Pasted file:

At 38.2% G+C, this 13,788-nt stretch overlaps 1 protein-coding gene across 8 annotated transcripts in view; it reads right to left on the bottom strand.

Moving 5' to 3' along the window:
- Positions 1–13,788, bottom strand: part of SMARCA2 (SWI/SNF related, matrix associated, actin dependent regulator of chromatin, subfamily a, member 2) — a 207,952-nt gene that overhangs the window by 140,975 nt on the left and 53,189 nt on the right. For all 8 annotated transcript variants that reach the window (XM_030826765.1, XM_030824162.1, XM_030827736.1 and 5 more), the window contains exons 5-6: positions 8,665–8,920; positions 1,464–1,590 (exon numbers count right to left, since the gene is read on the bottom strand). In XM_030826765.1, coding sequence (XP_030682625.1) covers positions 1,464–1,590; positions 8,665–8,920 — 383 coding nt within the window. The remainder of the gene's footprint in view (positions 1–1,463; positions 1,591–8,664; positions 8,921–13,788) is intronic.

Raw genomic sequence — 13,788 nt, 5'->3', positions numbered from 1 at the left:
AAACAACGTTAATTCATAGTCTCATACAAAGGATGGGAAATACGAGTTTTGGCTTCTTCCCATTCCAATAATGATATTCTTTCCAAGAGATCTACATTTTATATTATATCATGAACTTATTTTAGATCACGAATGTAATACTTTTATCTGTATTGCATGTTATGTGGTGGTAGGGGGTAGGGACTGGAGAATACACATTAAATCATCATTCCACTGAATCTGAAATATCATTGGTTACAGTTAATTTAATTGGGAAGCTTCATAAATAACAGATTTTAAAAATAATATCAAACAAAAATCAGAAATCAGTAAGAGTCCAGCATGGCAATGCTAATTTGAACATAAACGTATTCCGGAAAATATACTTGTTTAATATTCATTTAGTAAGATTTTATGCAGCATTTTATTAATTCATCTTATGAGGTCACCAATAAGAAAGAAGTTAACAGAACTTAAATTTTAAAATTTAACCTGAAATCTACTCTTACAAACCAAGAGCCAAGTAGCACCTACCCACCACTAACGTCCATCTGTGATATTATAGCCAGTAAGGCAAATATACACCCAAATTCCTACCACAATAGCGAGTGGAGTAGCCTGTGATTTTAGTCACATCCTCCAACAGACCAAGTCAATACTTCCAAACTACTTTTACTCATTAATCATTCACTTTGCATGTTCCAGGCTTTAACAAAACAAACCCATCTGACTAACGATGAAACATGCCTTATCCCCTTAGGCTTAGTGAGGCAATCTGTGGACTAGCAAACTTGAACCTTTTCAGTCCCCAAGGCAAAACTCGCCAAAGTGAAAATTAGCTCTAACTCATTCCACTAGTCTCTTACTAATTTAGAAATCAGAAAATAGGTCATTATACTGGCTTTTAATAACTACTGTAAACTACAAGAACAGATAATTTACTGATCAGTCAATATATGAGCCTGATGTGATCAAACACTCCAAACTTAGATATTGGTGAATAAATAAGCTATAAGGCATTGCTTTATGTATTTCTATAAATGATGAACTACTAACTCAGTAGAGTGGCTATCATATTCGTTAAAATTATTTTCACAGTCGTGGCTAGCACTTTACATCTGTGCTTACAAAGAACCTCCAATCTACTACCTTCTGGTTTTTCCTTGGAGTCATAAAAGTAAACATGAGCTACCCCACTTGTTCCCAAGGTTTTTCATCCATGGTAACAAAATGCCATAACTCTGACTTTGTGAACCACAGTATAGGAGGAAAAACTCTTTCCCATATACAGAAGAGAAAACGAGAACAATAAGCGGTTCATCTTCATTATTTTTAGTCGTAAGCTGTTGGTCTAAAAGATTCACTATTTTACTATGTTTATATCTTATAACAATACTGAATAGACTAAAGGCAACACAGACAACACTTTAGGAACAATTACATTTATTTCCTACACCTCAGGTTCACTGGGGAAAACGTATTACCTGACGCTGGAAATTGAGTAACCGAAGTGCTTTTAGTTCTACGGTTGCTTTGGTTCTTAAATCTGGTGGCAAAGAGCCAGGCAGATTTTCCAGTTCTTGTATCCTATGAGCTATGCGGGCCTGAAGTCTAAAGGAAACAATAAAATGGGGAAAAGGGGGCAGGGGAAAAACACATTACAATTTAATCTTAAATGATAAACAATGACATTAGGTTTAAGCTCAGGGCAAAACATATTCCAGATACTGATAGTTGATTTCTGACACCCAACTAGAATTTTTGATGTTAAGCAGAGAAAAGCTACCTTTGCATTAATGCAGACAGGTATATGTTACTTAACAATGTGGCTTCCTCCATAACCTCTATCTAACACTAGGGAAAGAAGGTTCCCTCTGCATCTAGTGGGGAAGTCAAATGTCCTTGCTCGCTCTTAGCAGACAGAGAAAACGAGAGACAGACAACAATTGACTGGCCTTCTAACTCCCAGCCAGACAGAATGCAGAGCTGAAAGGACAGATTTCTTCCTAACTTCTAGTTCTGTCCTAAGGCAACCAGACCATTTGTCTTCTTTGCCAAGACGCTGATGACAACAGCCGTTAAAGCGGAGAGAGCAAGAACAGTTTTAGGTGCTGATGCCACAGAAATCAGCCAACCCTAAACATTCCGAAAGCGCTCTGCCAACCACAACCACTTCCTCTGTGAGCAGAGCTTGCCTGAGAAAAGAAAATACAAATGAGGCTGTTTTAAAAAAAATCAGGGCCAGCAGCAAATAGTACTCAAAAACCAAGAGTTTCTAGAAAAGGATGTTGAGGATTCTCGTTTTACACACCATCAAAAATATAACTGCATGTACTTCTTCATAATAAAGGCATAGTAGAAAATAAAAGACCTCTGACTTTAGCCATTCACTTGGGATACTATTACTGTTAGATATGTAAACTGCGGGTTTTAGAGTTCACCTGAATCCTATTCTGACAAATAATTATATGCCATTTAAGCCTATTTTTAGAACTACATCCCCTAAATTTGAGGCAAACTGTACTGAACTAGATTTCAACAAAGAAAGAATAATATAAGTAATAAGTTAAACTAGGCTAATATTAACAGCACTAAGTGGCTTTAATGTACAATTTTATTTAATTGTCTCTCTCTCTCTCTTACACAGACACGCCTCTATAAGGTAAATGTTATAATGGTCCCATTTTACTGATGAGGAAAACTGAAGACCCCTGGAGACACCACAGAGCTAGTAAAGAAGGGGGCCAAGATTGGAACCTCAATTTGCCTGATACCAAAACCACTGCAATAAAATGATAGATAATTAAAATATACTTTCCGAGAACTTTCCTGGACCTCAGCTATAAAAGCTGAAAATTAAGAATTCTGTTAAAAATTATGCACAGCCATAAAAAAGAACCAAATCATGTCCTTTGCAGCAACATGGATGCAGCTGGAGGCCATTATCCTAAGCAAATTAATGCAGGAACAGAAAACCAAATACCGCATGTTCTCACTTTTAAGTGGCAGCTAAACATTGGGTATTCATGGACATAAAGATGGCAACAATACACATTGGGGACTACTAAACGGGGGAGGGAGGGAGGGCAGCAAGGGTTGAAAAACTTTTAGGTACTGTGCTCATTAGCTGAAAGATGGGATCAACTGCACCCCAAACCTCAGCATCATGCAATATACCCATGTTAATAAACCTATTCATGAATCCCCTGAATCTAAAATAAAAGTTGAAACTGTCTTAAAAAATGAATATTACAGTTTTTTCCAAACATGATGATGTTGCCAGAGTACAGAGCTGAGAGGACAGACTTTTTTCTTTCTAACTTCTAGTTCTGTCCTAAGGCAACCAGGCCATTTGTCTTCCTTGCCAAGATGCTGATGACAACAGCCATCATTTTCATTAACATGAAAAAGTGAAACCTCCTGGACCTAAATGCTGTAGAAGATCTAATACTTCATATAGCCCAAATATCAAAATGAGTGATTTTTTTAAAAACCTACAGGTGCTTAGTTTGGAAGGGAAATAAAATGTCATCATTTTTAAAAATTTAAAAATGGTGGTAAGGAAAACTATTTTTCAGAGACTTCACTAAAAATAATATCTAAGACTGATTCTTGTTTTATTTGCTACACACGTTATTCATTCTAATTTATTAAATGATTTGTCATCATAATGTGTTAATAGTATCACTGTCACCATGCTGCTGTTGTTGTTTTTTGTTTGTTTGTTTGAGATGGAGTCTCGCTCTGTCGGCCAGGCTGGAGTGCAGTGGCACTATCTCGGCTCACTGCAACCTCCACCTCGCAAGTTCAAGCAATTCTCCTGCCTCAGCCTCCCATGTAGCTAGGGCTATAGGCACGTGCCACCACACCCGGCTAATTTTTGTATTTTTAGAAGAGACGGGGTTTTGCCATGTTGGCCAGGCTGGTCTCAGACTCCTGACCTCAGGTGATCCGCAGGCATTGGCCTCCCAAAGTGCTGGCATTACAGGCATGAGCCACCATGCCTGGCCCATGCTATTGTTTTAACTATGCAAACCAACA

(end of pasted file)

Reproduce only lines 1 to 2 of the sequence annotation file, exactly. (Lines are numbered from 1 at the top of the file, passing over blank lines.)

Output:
At 38.2% G+C, this 13,788-nt stretch overlaps 1 protein-coding gene across 8 annotated transcripts in view; it reads right to left on the bottom strand.

Moving 5' to 3' along the window: